Adobe emailed me last night to let me know that their cross-browser desktop runtime for RIAs called AIR (the Adobe Integrated Runtime) had been seen over 25 million application installations. If that sounds confusing, you’re not alone. I pinged Adobe to ask if that meant 25 million installs of the AIR runtime itself or something else, and they let me know that the 25 million number is their count of application installs, and not runtime installs. However, due to how they count we can guess at two things:
- The actual number of application installs is likely higher.
- The number of AIR runtime installs is north of 25 million.
Adobe doesn’t share AIR download numbers, but the way they arrived at the 25 million app installs number sheds some light on how popular AIR has become.
Here’s what I got from from a PR rep at A&R Edelman speaking on behalf of Adobe:
Adobe does not have the ability to track installations of individual 3rd-party applications, but they get a ping following a successful installation of the runtime. So to come up with the 25 million number, Adobe took the number of installs and then subtracted out those instances where the runtime might have been installed without an application (for example, people who came to the http://get.adobe.com/air — Adobe wasn’t sure whether they had installed an application). If the same person had downloaded multiple applications on the same machine, Adobe would have only counted them once.
Unless I’m missing something, what that suggests to me is that the actual number of AIR applications installed could be a lot of higher. I know I’ve tried many more than just one AIR application. Further, because the 25 million number is only counting one install per user and not counting AIR installs direct from Adobe, the number of API installs is probably higher as well. Adobe indicated that one of its most popular AIR apps, the eBay Desktop, had been downloaded more than a million times.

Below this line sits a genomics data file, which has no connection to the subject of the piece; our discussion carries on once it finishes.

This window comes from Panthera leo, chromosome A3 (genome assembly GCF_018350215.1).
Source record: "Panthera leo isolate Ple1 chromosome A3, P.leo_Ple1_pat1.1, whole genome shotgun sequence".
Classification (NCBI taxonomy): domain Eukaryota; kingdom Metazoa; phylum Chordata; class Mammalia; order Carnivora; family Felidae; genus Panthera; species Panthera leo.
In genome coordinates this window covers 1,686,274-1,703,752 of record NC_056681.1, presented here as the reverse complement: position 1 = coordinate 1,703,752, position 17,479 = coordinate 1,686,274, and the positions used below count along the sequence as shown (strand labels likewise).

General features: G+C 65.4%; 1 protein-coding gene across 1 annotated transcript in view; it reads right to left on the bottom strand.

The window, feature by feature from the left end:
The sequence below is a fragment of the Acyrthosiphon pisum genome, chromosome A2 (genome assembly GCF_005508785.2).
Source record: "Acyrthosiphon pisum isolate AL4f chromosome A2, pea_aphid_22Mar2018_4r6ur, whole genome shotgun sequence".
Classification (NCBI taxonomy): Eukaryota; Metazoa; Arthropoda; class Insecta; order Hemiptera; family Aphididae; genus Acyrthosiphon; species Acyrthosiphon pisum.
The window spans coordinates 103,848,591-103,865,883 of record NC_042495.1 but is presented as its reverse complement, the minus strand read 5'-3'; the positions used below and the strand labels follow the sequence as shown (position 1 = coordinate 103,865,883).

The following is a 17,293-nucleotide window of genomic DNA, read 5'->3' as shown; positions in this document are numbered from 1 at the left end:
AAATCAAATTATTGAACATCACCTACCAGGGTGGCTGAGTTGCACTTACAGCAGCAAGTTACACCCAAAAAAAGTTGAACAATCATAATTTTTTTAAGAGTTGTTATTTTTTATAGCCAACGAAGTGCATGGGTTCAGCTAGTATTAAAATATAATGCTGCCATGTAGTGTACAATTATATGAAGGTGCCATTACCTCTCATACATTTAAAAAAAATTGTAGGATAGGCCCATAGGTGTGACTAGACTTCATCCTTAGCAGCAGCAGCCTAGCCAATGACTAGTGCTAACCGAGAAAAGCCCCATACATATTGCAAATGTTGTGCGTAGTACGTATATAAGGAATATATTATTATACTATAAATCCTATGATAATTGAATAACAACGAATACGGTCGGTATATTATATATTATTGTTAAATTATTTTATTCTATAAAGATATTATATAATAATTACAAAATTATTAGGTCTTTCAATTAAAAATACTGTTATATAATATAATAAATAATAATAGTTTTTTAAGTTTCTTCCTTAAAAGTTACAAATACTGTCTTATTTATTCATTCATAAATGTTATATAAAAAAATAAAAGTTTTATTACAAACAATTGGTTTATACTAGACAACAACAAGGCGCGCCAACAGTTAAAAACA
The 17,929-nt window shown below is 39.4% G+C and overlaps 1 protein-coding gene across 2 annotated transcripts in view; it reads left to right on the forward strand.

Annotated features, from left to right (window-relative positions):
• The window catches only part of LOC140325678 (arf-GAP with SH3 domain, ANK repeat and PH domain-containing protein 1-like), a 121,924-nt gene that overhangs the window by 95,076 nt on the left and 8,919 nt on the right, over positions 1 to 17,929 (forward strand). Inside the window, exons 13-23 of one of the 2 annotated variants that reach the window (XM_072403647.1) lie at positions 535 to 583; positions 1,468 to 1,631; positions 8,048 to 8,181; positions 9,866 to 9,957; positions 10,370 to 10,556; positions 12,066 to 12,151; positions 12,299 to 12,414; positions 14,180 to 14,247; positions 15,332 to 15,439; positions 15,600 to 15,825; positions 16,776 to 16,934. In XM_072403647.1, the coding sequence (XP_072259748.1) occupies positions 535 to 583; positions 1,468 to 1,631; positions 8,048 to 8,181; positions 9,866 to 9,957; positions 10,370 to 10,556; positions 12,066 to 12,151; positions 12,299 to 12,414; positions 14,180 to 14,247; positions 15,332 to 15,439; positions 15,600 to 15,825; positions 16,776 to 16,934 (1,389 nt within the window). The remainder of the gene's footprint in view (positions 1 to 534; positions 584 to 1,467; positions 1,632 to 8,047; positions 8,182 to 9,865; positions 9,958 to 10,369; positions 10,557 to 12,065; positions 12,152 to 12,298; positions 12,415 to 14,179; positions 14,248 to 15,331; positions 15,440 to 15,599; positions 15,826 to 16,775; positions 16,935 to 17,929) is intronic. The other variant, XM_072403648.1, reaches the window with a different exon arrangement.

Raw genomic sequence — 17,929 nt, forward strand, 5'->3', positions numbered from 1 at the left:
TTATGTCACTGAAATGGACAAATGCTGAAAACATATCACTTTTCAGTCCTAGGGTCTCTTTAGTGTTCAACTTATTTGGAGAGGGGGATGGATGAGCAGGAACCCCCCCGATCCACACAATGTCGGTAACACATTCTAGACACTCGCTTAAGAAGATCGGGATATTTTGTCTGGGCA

In addition, Adobe’s Ryan Stewart is reporting that the AIR developer SDK has been downloaded 850,000 times, indicating not only a healthy user ecosystem, but strong developer interest as well.
Note: if you’re just getting started developing with Adobe AIR, check out some of the recent SitePoint tutorials on the topic.
Josh Catone joined Mashable in May 2009 and is Executive Director of Editorial Projects. Before joining Mashable, Josh was the Lead Writer at ReadWriteWeb, the Lead Blogger at SitePoint, and the Community Evangelist at DandyID.